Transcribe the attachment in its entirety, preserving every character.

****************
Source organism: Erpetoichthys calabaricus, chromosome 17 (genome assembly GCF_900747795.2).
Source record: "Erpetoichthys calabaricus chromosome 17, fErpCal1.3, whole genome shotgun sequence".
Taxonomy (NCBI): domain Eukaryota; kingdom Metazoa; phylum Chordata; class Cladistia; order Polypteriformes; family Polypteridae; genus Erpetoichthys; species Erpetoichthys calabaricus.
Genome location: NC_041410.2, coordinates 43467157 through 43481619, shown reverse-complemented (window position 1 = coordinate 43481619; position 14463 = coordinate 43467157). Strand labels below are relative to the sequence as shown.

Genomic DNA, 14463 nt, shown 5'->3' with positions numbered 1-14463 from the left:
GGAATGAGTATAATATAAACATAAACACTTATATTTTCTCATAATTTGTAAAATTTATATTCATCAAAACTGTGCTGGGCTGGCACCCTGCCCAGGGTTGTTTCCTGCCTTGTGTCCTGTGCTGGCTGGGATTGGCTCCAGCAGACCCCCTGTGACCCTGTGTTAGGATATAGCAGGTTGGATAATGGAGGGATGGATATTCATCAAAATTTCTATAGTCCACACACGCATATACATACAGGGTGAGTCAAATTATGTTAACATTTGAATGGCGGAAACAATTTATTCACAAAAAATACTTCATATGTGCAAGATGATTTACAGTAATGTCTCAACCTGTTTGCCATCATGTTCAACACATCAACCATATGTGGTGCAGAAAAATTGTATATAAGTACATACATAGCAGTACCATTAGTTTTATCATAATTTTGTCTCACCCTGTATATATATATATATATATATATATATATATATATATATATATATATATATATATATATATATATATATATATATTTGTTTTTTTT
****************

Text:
Source organism: Erpetoichthys calabaricus, chromosome 17 (genome assembly GCF_900747795.2).
Source record: "Erpetoichthys calabaricus chromosome 17, fErpCal1.3, whole genome shotgun sequence".
Taxonomy (NCBI): domain Eukaryota; kingdom Metazoa; phylum Chordata; class Cladistia; order Polypteriformes; family Polypteridae; genus Erpetoichthys; species Erpetoichthys calabaricus.
Genome location: NC_041410.2, coordinates 43467157 through 43481619, shown reverse-complemented (window position 1 = coordinate 43481619; position 14463 = coordinate 43467157). Strand labels below are relative to the sequence as shown.

Genomic DNA, 14463 nt, shown 5'->3' with positions numbered 1-14463 from the left:
GGAATGAGTATAATATAAACATAAACACTTATATTTTCTCATAATTTGTAAAATTTATATTCATCAAAACTGTGCTGGGCTGGCACCCTGCCCAGGGTTGTTTCCTGCCTTGTGTCCTGTGCTGGCTGGGATTGGCTCCAGCAGACCCCCTGTGACCCTGTGTTAGGATATAGCAGGTTGGATAATGGAGGGATGGATATTCATCAAAATTTCTATAGTCCACACACGCATATACATACAGGGTGAGTCAAATTATGTTAACATTTGAATGGCGGAAACAATTTATTCACAAAAAATACTTCATATGTGCAAGATGATTTACAGTAATGTCTCAACCTGTTTGCCATCATGTTCAACACATCAACCATATGTGGTGCAGAAAAATTGTATATAAGTACATACATAGCAGTACCATTAGTTTTATCATAATTTTGTCTCACCCTGTATATATATATATATATATATATATATATATATATATATATATATATATATATATATATATATATATATATATATTTGTTTTTTTT